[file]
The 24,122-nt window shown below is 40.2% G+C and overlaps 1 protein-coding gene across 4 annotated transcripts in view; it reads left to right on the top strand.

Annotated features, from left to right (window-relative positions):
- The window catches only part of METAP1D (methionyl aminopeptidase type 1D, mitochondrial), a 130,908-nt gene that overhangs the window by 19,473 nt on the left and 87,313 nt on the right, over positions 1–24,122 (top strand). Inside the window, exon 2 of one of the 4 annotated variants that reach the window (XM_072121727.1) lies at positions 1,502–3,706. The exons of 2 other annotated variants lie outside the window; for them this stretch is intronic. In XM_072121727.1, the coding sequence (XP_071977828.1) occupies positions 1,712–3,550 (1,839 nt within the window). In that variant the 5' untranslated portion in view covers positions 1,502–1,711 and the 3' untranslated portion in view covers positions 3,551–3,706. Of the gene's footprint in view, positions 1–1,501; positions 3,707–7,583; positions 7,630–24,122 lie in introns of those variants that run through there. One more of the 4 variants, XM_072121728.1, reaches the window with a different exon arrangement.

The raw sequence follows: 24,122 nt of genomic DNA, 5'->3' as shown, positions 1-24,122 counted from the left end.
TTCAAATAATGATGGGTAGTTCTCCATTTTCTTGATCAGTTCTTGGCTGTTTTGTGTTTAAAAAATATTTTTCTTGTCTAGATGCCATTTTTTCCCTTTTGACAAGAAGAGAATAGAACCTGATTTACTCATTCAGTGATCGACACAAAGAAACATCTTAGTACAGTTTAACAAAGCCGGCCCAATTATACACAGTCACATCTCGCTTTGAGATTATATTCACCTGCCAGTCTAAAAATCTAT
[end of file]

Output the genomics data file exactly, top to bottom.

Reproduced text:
The 24,122-nt window shown below is 40.2% G+C and overlaps 1 protein-coding gene across 4 annotated transcripts in view; it reads left to right on the top strand.

Annotated features, from left to right (window-relative positions):
- The window catches only part of METAP1D (methionyl aminopeptidase type 1D, mitochondrial), a 130,908-nt gene that overhangs the window by 19,473 nt on the left and 87,313 nt on the right, over positions 1–24,122 (top strand). Inside the window, exon 2 of one of the 4 annotated variants that reach the window (XM_072121727.1) lies at positions 1,502–3,706. The exons of 2 other annotated variants lie outside the window; for them this stretch is intronic. In XM_072121727.1, the coding sequence (XP_071977828.1) occupies positions 1,712–3,550 (1,839 nt within the window). In that variant the 5' untranslated portion in view covers positions 1,502–1,711 and the 3' untranslated portion in view covers positions 3,551–3,706. Of the gene's footprint in view, positions 1–1,501; positions 3,707–7,583; positions 7,630–24,122 lie in introns of those variants that run through there. One more of the 4 variants, XM_072121728.1, reaches the window with a different exon arrangement.

The raw sequence follows: 24,122 nt of genomic DNA, 5'->3' as shown, positions 1-24,122 counted from the left end.
TTCAAATAATGATGGGTAGTTCTCCATTTTCTTGATCAGTTCTTGGCTGTTTTGTGTTTAAAAAATATTTTTCTTGTCTAGATGCCATTTTTTCCCTTTTGACAAGAAGAGAATAGAACCTGATTTACTCATTCAGTGATCGACACAAAGAAACATCTTAGTACAGTTTAACAAAGCCGGCCCAATTATACACAGTCACATCTCGCTTTGAGATTATATTCACCTGCCAGTCTAAAAATCTAT